#3 – Fire Safety of Metal Roofing

February 20, 2017 | Filed under: Metal Roofing 101 Series, Roofing Help Videos

As homeowners, we take a lot of steps to fireproof the interior of our homes. But, when it comes to the exterior of our homes, the risk is out of our control. It can come from nearby wild fires, lightning strikes, or unfortunate fires at our neighbor’s homes. Metal roofs are non combustible and can offer some of the best available protection from external fires. And, unlike some other roofing materials, they offer this protection without any special fire resistive treatments which tend to wash away after a few years of exposure to the weather.

Additionally, in the event of an interior fire, the low weight of metal is of great significance. Heavier roofing materials increase the chance of a roof caving in once the fire reaches the attic. In fact, with some heavy roofing materials such as clay and concrete tile, fire fighters will not even go inside to fight the fire due to the risk. A combustion resistant metal roof can bring great protection to your home and great peace of mind to you.

todd Miller

has spent his entire career in the metal building products manufacturing industry. He is president of Isaiah Industries, an organization recognized as one of the world’s leading metal roofing manufacturers. Todd is currently Vice President of the MRA (Metal Roofing Association) and a Past Chair of MCA (Metal Construction Association). Through his website, he strives to raise the bar on standards and practices to provide property owners with the best possible products for successful roofing projects.

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8 responses to “#3 – Fire Safety of Metal Roofing”

  1. Robert says:

    Can you comment on the relative comparative advantages and disadvantages between aluminum, standard steel, stainless steel, and other more exotic metals for roofs relative to specifically fire. Someone I spoke with seemed to think steel was superior to steel in a fire because the aluminum will melt while the steel is still strong and resistant to the flames.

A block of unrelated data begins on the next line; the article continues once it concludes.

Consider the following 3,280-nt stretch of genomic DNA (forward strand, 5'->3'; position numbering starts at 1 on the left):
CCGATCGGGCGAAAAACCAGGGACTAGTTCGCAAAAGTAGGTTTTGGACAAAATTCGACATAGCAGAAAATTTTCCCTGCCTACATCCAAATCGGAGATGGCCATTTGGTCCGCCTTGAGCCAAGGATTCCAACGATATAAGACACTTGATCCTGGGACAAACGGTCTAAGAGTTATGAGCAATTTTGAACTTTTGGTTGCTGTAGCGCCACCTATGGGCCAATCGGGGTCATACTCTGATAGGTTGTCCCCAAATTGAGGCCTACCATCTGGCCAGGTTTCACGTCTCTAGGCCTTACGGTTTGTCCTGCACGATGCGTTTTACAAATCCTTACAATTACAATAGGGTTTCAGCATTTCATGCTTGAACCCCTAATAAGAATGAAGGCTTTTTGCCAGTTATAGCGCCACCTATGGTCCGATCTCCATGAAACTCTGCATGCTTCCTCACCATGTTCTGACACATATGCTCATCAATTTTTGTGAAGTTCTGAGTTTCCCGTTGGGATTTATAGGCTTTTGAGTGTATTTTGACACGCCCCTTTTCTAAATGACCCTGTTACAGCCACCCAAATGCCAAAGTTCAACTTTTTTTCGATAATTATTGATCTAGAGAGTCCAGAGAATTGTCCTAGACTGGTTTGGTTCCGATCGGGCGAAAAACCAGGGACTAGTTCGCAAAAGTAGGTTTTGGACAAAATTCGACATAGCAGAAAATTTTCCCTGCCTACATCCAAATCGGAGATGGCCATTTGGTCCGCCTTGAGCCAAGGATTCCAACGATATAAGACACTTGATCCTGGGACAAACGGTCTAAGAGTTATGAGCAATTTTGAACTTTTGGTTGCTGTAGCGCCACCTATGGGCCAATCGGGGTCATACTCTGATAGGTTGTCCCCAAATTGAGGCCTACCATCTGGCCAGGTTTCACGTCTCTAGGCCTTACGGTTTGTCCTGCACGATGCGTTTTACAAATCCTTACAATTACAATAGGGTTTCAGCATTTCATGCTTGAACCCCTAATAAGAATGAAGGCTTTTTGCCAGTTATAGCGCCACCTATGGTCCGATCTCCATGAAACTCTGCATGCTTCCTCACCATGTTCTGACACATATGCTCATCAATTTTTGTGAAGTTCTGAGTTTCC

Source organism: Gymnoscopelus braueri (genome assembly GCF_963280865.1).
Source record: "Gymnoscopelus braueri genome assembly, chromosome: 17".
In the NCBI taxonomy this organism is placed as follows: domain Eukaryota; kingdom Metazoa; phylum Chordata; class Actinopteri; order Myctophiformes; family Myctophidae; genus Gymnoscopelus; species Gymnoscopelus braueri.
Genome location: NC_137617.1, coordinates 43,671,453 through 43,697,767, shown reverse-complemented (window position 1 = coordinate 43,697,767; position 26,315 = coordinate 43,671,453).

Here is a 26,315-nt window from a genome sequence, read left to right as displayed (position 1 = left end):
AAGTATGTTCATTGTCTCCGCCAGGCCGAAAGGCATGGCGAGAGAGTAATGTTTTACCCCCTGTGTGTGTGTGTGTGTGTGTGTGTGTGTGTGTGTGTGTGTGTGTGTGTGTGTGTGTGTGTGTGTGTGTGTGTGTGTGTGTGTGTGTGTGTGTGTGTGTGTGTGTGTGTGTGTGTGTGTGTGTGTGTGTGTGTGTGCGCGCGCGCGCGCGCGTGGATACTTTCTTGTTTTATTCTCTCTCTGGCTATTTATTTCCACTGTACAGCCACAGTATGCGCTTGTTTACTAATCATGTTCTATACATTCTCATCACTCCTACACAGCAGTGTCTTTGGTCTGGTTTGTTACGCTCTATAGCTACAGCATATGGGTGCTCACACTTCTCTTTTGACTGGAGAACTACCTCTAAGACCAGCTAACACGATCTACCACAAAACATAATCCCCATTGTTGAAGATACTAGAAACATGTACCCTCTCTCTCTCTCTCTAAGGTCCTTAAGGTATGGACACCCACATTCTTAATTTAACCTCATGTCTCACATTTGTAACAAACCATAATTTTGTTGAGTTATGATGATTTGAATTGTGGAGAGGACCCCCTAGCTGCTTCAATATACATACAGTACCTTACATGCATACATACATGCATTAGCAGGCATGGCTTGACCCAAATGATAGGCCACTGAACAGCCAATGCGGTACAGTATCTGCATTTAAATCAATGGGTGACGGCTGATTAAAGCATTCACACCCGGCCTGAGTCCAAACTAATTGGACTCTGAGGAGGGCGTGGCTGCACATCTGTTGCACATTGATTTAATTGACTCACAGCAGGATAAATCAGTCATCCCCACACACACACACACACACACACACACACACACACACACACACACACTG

• Todd Miller says:

      Thank you. This is a good question. The melting point of steel is considerably higher than that of aluminum — about 2500 degrees compared to about 1250 degrees. This means that both will resist small blowing brands until they self extinguish. And hotter fires would be attacking other areas of the home as well. However, through the use of fire resistant underlayment, aluminum roofs can pass the same fire tests as steel roofs. Additionally, in the event of an interior fire, having the fire be able to burn up and through the roof at a lower temperature can be beneficial rather than have the fire spread through the attic. Of course, again, if the fire resistant underlayment is in place, aluminum and steel will be essentially the same in that regard. I

  2. Robert says:

    Your comment was cut off after this phrase, “…essentially the same in that regard. I…”, could you post the rest? Can you also describe the fire resistant underlayment and give some specific products so I can research this. Do you happen to know which roofs (aluminum or steel) firefighters prefer? Finally, I have heard recently about light-weight roofing tiles Can you share about them and how they compare with metal roofs, especially aluminum?

    • Todd Miller says:

      Hmmm. That is odd. Not sure what happened to the rest of my response, nor what I was going to say. Firefighters are typically trained how to “open up” metal roofs if they need to vent the attic. That said, ultimately, aluminum roofs and roofs with lots of interlocks rather than mechanical seams are probably easiest to open up. A commonly used fire resistant underlayment is Versashield by GAF. There is also a product called Dens Deck that can be used, as well as some others. I am not sure what sort of light weight tiles you have heard about but if they are cement based, they are still heavier than asphalt shingles. Aluminum roofing weighs about 0.45 – 0.7 pounds per square foot. Steel weighs about 0.8 – 1 pound. Asphalt shingles weigh from 2.75 – 4.25. I hope this helps. Feel free, if you have more questions and it’s easier, to just email me at todd@asktoddmiller.com

  3. TIM says:


    • Todd Miller says:

      A part of fire fighting training is how to cut through various roofing materials. Most metal roofs are fairly easy to open up in this event. Of course, lighter gauge products as well as aluminum products and also products with a lot of interlocks or overlaps are easiest.

  4. Malcolm Drake says:

    A fire manager at Oregon department of forestry told me that, should I have a fire in my gutter, the flames could ignite the 15# felt underpayment under my “high rib” steel roofing, spreading fire to the roof sheathing.

    True? This seems very counterintuitive. For one thing, I haven’t noticed 15# felt being particularly inflammable, much less when it’s only exposed to air at tiny openings at the bottom of high rib roofing. (Problem for me is I can’t clean one section of second floor gutters, due to solar panels blocking access. Fortunately, my second floor gutters don’t collect a lot of leaves.

    Thanks for being here, and for y9ur assistance and knowledge!

    • Todd Miller says:

      15 pound felt may be fire resistant but certainly not fireproof. If there are leaves in the gutter and they catch on fire, there is always a risk of that fire reaching wood and igniting. Chances are, though, unless the leaves are piled way up on the house, I would expect them to burn out before they have a chance to spread.

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